P.E.I. is now home to some of the youngest registered voters in Canada.

The minimum age for voting in general and provincial elections will remain at 18, but for the first time, 16- and 17-year-olds will be able to vote in a province-wide plebiscite on electoral reform this fall.

"It's kind of like a landmark for Canada," said Paul Alan, director of communications for Elections PEI.  "We're doing it first here on the Island."

Paul Alan, communications director, Elections PEI

Elections PEI will be going into schools next fall to explain the plebiscite, says Paul Alan. (Brian Higgins)

The plebiscite will ask all Islanders if they favour provincial electoral reform.  It will also ask Islanders their opinion on five different voting options.

The results of the plebiscite are not legally binding, but will serve as a guide to legislators as they examine the future of the province's "first-past the post" system.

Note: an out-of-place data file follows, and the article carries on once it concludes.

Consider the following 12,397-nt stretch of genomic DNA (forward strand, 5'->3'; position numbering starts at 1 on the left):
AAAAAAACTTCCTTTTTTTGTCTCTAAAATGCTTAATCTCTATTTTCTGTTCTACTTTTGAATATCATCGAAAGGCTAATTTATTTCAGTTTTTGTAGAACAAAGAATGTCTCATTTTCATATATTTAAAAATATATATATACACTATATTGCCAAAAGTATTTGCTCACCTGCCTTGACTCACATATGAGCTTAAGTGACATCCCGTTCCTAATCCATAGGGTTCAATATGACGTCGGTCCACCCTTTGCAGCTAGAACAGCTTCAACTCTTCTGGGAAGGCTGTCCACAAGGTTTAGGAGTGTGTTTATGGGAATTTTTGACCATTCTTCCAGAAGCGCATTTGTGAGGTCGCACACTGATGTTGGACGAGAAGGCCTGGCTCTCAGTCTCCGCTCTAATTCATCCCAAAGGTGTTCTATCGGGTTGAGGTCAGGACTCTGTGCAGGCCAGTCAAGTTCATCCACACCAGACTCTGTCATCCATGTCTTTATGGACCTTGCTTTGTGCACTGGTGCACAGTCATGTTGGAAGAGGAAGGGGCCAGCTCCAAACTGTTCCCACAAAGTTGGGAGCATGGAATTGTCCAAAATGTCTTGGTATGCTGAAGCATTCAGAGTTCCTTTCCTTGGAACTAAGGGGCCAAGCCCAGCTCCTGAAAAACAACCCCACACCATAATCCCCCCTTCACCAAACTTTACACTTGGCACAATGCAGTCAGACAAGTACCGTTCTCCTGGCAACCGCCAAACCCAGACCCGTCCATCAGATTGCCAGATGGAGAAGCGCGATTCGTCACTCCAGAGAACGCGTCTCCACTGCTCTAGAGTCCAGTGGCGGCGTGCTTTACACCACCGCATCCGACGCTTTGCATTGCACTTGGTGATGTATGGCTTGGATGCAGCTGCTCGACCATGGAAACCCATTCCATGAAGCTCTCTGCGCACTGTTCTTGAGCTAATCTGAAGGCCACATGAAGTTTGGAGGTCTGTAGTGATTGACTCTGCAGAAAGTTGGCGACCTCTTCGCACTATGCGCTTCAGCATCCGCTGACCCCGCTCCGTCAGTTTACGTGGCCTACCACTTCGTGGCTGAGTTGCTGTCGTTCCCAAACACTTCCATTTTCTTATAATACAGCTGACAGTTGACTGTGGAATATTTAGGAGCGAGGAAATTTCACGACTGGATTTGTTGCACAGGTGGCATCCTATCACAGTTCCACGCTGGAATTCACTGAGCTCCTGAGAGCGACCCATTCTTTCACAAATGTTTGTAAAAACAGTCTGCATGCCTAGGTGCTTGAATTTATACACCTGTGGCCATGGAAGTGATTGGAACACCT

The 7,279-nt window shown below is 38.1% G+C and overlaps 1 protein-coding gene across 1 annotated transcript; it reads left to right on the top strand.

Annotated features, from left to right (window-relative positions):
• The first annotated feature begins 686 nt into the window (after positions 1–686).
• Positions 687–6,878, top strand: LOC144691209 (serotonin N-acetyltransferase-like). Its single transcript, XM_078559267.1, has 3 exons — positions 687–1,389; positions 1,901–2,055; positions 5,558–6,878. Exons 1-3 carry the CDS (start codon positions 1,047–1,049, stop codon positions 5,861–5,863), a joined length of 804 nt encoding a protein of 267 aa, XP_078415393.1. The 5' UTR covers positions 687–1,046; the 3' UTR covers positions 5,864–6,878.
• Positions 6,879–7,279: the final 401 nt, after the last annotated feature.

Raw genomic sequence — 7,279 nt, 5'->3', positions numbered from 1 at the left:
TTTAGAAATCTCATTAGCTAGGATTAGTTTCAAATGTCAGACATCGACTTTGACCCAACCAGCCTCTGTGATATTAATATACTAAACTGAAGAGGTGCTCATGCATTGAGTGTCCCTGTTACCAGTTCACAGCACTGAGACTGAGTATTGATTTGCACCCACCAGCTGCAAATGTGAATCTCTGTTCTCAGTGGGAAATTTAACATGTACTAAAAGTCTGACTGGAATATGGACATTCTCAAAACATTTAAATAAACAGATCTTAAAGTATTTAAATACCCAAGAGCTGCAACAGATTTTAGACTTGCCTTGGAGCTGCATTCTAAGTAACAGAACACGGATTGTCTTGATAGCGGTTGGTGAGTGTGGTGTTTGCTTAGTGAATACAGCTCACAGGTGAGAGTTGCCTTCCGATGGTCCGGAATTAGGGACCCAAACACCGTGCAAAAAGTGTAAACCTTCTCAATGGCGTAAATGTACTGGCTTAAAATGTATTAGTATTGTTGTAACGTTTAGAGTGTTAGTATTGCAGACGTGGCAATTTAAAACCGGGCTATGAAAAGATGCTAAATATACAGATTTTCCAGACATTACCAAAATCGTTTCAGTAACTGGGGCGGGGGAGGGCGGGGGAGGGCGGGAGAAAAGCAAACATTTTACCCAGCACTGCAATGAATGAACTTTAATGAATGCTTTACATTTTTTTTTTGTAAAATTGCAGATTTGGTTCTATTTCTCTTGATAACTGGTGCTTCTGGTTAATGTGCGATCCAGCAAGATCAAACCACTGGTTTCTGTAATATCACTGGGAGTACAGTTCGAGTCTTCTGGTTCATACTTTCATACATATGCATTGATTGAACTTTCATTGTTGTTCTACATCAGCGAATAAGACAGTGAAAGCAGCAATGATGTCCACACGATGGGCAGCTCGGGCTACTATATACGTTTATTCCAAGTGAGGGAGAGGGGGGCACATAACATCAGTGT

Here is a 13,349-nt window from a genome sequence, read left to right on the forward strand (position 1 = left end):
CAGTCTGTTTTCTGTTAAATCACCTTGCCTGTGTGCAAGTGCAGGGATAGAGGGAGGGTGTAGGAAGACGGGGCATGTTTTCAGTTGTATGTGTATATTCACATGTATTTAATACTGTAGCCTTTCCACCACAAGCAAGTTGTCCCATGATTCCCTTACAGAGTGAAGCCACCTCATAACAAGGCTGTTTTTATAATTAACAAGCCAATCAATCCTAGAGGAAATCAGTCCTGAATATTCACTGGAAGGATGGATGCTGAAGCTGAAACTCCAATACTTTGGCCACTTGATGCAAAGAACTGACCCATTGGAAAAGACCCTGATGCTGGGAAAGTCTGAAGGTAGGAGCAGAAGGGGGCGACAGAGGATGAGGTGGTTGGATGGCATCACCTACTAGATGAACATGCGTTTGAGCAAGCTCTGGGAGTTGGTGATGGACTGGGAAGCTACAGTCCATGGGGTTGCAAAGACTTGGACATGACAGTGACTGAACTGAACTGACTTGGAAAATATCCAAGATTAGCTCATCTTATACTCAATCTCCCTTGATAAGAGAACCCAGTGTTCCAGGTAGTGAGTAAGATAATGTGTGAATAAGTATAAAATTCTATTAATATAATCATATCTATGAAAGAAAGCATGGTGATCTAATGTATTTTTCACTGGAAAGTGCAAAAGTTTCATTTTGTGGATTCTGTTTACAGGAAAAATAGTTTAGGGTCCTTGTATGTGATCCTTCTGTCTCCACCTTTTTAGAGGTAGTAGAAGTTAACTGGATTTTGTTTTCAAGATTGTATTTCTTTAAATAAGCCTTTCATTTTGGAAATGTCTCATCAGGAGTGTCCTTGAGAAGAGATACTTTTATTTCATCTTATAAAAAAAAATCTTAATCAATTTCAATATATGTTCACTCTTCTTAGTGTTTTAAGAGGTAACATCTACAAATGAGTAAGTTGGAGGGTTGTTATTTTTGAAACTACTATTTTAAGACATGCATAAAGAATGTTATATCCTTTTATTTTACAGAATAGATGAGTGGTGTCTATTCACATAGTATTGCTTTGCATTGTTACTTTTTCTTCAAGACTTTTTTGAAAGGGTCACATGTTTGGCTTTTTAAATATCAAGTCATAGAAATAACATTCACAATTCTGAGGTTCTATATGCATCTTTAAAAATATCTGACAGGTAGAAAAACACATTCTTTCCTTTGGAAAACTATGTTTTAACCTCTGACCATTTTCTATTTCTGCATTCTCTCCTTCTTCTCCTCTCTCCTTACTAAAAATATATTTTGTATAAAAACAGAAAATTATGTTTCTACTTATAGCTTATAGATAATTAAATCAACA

Forms go out to students

Voter registration forms went out to nearly 5,000 students this month at schools across the province. Elections PEI says upwards of three quarters of all eligible 16- and 17-year old student at Island schools have registered so far.

'Youth want to have their voice heard.' - Maria Ferguson, 17

"I felt really good about it, especially in a province like ours," said John Ployer, a Grade 12 student at Montague Regional High School. "It's really important to have a young population involved in an important decision like this. It will affect us for years and years to come."

"I think a lot of youth want to have input and have their voice heard," said student Maria Ferguson, 17.  "So I think the people that are interested will make an informed decision."

Names will remain on registry

Elections PEI will be going into schools next fall to explain the plebiscite — and the electoral reform options — to students.

The names of the newly enrolled younger voters will remain on the provincial voter registry.

"Next provincial election rolls around, the people will be 18," said Alan.  "We're ready to roll."

Prince Edward Island's voter turnout rates are among the highest in Canada.

The last time the province considered electoral reform, in 20015, it was soundly rejected.